Photo via Mohammad Izzraimy, Izzraimy.com / RNS

Model Firman Nazirulhasif wears Boston-based Munir Hassan’s clothing line. Photo via Mohammad Izzraimy, Izzraimy.com / RNS

Radical Muslims. The phrase elicits images of ISIS militants and terror in the desert, perhaps grainy YouTube videos, Kalashnikovs, and raised fists.

What about a man in an ankle-length garment and cotton headscarf carving the air with his skateboard?

Is that a radical Muslim?

Along with shirts bearing the “Radical Muslims” image and a Nike-like swoosh saying “Just Dua It” (dua being nonobligatory Muslim prayer, or supplications), Boston-based Munir Hassan has created an entire line of stereotype-shattering clothing for American Muslims.

In an explicit attempt to flip the script on popular images of Muslims and Islamic symbols, Hassan’s own Sidikii Clothing Co. merges cultures in fashion-forward, Muslim inspired designs.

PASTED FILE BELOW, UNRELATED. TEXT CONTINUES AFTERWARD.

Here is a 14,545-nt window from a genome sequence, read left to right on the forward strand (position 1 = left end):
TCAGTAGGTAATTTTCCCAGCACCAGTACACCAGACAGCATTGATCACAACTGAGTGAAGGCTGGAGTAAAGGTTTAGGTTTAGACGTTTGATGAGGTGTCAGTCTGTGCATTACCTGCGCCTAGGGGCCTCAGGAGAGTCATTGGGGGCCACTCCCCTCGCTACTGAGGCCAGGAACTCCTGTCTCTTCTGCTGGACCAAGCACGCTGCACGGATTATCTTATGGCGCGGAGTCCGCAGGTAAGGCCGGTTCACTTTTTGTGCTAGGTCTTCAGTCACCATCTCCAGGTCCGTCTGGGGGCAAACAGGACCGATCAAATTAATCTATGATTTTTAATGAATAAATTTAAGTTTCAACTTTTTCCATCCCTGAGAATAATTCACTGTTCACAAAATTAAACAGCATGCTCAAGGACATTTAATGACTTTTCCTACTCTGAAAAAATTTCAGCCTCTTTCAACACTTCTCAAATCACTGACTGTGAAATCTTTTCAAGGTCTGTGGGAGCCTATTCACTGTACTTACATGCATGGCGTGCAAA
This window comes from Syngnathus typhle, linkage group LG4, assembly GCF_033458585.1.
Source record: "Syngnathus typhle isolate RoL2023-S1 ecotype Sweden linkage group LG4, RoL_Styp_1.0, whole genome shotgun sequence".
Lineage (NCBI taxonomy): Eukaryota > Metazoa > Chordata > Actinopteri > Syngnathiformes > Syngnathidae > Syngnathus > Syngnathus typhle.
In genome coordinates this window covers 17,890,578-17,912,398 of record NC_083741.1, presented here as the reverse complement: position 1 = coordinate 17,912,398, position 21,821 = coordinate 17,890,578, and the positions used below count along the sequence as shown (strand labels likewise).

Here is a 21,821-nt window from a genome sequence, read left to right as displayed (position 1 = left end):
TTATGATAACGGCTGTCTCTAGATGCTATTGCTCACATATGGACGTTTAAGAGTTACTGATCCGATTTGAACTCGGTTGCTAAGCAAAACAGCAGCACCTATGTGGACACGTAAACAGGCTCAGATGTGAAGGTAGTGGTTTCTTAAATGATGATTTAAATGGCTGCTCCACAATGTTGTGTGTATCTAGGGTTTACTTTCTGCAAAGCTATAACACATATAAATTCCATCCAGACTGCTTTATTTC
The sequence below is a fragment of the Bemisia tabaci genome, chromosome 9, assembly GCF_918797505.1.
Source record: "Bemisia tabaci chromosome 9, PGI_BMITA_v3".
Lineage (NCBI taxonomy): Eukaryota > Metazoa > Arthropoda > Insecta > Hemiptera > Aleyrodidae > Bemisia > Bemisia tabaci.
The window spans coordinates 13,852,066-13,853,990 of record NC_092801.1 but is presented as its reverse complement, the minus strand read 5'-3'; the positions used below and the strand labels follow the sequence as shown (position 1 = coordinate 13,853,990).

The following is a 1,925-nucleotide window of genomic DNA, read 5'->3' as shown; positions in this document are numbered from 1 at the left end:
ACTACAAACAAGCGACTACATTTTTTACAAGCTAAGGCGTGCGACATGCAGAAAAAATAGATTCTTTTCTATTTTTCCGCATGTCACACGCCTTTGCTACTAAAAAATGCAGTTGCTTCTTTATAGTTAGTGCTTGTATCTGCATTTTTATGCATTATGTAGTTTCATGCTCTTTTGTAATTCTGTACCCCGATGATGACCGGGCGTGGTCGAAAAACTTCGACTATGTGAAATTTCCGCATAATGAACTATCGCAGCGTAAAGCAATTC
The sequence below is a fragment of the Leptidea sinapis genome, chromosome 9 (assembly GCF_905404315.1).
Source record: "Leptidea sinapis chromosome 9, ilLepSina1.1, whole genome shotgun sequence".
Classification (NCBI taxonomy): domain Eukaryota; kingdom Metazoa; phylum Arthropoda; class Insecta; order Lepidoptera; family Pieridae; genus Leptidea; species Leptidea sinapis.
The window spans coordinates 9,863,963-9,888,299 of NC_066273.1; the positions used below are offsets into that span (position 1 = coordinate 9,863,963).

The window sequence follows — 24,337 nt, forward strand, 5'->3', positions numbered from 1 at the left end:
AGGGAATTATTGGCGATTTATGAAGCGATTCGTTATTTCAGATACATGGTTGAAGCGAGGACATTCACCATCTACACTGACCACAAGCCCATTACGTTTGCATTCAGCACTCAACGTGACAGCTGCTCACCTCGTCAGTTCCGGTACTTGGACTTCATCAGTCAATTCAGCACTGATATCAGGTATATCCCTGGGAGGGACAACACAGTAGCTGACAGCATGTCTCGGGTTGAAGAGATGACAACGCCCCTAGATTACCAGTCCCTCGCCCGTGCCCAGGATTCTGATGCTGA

“I’m Muslim, I’m American. I was born both,” said Hassan.

“I wanted to design clothing that showcased different pieces of my culture inclusively.”

Digging Under Mount Moriah with TV’s ‘Dig’

Photo by Ronen Akerman / USA Network / RNS

A scene from the “Dig” pilot Episode 101. Photo by Ronen Akerman / USA Network / RNS

Archaic prayers, hidden keys, and secret religious orders — such are the elements of the latest episode of the USA Network’s biblical conspiracy action series Dig.

Add in a modern re-enactment of one of the most harrowing stories in the Hebrew Bible, and the result is a swirling, baffling stew of religious themes and imagery.

This is your spoiler alert! Read on if you are up to date on Dig or a glutton for punishment.

“It’s all about the End of Days, the Second Coming, Armageddon, the Rapture,” Debbie (Lauren Ambrose) says in what is the clearest explanation by any character of what is going on in Dig to date.

“In order to bring about the Second Coming, the Temple in Jerusalem needs to be rebuilt.”

Here’s a quick summary of some of the religion references in this week’s episode:

The Problem with Creating ‘Christian’ Versions of Things

Photo via Fotocafe Photography / RNS

A collection of Julia Chew is showcased during 2015 Christian Fashion Week. Photo via Fotocafe Photography / RNS

If someone offered you the chance to live in a world designed to look and feel like the real one, but is actually a tidier, more ordered Stepford-ish facsimile, would you take it? For many Christians today, the answer appears to be yes.